UMSL researchers shine light on disproportionate victimization rates of lesbian, gay and bisexual people in US
The notion that members of the lesbian, gay, bisexual and transgender community are disproportionately the targets of violence is a widely accepted truth in the United States.
It’s been supported by many community-based studies over the years.
But national surveys of crime and victimization, until recently, have ignored sexual orientation and gender identity when examining the prevalence of violence across the country. That’s finally changing.
University of Missouri–St. Louis researchers Annah Bender, an assistant professor in the School of Social Work, and Janet Lauritsen, a Curators’ Distinguished Professor in the Department of Criminology and Criminal Justice, have examined data from the 2017 and 2018 National Crime Victimization Surveys, which for the first time asked respondents to self identify as lesbian, gay, bisexual or heterosexual persons. They found that LGB persons are made victims of violence at rates two to nine times higher than their heterosexual peers.
Bender and Lauritsen shared their findings in a new peer-reviewed article published in the February 2021 issue of the American Journal of Public Health.
“For many health equity researchers, community advocates, and policymakers concerned about the health and wellbeing of sexual minority individuals, the findings are both a long-sought stanza and an expected chorus in a recitation of violence,” wrote John R. Blosnich, an assistant professor of at the Suzanne Dworak-Peck School of Social Work at the University of Southern California, in an editorial that accompanies their paper in the journal’s February issue.
Lauritsen, one of the nation’s leading scholars on violent crime victimization, was eager to be able to fill in that gap in scholarship when she learned the data was being collected.
She was also grateful to have Bender collaborating. The two met when Lauritsen appeared at meeting of the Office of Research Administration to speak to new faculty members about the process of applying for grants. They bonded over their shared research interests.
“I’m interested in in violence, particularly interpersonal violence, intimate partner violence and experiences of trauma in underserved and under-resourced populations,” Bender said. “So that includes LGBT communities.”
Lauritsen and Bender got right to work last March when the results of the NCVS surveys were released and did a thorough analysis of all the findings, using multivariable models to assess the risk for violence associated with LGB status. They submitted their paper for publication in May, and it was accepted after revisions, in October.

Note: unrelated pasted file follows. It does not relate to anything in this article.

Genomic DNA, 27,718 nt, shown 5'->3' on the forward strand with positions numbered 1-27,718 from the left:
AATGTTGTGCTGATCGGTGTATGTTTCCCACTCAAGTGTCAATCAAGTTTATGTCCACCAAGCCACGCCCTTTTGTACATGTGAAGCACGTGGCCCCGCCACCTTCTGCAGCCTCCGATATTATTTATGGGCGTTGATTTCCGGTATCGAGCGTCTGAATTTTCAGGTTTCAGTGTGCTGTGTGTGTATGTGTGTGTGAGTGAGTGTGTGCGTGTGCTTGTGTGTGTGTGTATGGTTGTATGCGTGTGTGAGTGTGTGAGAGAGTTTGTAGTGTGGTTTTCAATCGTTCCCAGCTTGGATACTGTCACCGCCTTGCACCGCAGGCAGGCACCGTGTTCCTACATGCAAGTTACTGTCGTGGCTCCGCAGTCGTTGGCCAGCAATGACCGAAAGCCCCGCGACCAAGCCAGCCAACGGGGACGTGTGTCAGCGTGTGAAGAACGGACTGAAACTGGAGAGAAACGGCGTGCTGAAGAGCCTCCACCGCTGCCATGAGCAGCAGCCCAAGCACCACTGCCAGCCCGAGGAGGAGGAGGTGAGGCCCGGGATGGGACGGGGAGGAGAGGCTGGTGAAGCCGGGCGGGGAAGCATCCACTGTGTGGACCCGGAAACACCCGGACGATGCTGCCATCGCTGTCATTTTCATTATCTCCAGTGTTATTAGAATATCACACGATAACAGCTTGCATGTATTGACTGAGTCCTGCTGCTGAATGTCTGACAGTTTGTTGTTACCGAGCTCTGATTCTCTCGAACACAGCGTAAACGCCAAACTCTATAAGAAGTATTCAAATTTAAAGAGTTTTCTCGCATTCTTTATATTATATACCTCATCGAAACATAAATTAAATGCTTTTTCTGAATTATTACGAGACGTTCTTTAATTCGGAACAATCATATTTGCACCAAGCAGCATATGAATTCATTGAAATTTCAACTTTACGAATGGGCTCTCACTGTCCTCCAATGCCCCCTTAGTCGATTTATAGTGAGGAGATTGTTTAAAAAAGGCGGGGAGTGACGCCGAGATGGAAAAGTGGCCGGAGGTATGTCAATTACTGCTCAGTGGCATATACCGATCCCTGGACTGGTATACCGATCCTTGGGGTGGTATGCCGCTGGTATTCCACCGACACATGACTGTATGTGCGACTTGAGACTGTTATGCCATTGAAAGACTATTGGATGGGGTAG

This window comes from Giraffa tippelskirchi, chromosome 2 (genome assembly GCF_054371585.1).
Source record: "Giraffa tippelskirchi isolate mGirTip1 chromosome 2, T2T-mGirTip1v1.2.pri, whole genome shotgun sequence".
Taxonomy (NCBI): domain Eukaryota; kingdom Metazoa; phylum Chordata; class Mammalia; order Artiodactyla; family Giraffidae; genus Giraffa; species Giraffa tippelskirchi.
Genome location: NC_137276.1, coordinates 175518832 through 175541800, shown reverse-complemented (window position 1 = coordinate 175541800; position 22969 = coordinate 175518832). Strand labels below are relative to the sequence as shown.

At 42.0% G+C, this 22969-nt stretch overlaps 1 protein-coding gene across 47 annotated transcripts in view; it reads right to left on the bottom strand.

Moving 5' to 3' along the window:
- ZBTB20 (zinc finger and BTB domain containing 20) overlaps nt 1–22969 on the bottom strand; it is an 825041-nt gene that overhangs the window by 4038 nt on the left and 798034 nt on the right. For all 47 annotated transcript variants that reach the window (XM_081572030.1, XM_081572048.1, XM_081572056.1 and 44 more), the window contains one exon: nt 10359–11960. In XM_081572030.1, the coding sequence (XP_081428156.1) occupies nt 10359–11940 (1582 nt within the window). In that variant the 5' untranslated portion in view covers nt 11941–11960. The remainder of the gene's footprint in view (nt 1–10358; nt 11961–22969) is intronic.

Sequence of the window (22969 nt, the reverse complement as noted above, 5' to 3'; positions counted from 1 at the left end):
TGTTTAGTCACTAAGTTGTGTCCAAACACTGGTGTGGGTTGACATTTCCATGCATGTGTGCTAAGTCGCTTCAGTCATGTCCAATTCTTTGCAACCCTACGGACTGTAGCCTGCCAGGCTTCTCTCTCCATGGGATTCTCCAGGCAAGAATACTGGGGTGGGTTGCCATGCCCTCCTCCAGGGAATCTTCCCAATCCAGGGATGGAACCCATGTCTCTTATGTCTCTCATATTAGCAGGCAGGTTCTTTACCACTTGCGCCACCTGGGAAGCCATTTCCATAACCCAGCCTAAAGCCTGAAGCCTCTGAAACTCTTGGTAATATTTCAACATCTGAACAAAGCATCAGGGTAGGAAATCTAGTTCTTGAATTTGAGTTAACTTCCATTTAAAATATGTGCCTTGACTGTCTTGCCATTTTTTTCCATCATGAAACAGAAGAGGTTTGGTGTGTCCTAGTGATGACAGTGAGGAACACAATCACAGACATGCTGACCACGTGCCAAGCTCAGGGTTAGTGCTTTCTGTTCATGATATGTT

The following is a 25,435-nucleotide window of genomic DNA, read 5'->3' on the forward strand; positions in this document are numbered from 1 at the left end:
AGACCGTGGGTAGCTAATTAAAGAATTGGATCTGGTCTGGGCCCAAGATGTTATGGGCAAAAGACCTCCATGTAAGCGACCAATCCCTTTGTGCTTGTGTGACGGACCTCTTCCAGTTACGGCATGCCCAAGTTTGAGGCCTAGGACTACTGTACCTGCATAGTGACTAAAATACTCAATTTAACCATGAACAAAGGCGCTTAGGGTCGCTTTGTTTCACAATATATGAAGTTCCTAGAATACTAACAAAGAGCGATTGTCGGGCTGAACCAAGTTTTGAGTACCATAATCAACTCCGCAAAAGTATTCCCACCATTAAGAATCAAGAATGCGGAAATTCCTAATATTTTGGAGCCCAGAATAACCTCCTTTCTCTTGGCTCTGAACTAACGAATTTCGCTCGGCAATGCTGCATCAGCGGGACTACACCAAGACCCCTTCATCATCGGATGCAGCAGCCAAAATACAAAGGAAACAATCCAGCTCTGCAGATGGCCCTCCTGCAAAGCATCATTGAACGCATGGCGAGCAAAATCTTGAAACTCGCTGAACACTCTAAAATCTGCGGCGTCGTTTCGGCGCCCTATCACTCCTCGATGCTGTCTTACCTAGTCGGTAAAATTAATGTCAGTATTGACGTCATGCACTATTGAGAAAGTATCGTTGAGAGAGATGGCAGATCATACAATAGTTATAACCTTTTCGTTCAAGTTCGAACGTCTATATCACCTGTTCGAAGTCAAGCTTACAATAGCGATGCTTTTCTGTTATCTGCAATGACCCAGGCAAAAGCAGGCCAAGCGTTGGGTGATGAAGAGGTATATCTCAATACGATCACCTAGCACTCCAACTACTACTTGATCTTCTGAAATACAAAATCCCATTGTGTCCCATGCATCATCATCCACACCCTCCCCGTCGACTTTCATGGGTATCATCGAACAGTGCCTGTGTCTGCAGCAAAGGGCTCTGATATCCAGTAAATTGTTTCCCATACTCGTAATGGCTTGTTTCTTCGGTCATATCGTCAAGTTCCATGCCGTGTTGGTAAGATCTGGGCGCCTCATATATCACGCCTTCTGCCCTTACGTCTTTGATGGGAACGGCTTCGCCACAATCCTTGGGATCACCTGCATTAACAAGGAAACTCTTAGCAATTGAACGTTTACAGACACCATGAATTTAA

The data collection also included gender identity questions, but the sample size for the transgender population was insufficient to produce reliable victimization rates.
But the total victimization rates and rates of victimization of serious violent crimes was significantly higher for both gay and bisexual men and lesbian and bisexual women, even if there was sufficient reporting of particular subcategories of crime – for example, robbery – to draw scientifically valid conclusions.
Bisexual females also experienced the highest rate of both total and serious violent victimization among those surveyed.
“It took a long time for the LGBT community to get recognized as stakeholders whose victimization is worth being measured,” Lauritsen said. “Politically, it took a long time and a lot of research to get these kinds of items on federal surveys. We didn’t know how they would perform – whether people would be willing to admit in a survey what their sexual orientation or gender identity was, and it turned out better than expected. There was fear that it wouldn’t get a sufficient reporting from the widespread population, especially among older people.”
Both Lauritsen and Bender see this as just the beginning of the research that’s needed.
“A lot of the findings raise more questions,” Bender said. “We want additional years of data from the NCVAS that include these questions about sexual orientation and gender identity, so that we can look at the intersections of race and ethnicity with sexual orientation and see what do the risks look like? Does it change at all if you add in those different traits and demographics?
“One of the things too that John Blosnich, who wrote the commentary about our paper, brought up is the fact that Federal Statistical surveys about mortality don’t include sexual orientation or gender identity questions. So that begs the question, is there a difference in those rates if the rates of violence against this population are higher than that for heterosexuals? Are the rates of homicide different, too? There are lots of directions that this could possibly take us in terms of research.”
Lauritsen also hopes to be able to see trends over time, though the NCVS data was already a step forward over previous surveys in that it asked respondents about violent victimization specifically in the previous six months and not over the entirety of their lives.
But this paper reflects an important first step in collective understanding.
“I’m just really happy to see that the claims that have been made in the field are no longer anecdotes,” Lauritsen said. “They’re facts now.”
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